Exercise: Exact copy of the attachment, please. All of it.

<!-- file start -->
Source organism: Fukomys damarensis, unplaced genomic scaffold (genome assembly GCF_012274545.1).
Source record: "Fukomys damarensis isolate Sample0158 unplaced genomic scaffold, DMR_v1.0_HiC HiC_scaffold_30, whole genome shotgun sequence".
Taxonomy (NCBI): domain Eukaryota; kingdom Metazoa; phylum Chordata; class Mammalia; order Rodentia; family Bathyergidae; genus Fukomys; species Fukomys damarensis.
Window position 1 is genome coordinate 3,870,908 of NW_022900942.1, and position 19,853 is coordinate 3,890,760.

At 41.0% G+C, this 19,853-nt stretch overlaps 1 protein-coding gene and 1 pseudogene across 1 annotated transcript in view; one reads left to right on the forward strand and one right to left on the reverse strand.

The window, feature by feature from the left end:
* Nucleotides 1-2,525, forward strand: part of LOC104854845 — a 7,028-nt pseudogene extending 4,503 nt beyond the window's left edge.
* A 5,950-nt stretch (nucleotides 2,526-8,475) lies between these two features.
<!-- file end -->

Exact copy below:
Source organism: Fukomys damarensis, unplaced genomic scaffold (genome assembly GCF_012274545.1).
Source record: "Fukomys damarensis isolate Sample0158 unplaced genomic scaffold, DMR_v1.0_HiC HiC_scaffold_30, whole genome shotgun sequence".
Taxonomy (NCBI): domain Eukaryota; kingdom Metazoa; phylum Chordata; class Mammalia; order Rodentia; family Bathyergidae; genus Fukomys; species Fukomys damarensis.
Window position 1 is genome coordinate 3,870,908 of NW_022900942.1, and position 19,853 is coordinate 3,890,760.

At 41.0% G+C, this 19,853-nt stretch overlaps 1 protein-coding gene and 1 pseudogene across 1 annotated transcript in view; one reads left to right on the forward strand and one right to left on the reverse strand.

The window, feature by feature from the left end:
* Nucleotides 1-2,525, forward strand: part of LOC104854845 — a 7,028-nt pseudogene extending 4,503 nt beyond the window's left edge.
* A 5,950-nt stretch (nucleotides 2,526-8,475) lies between these two features.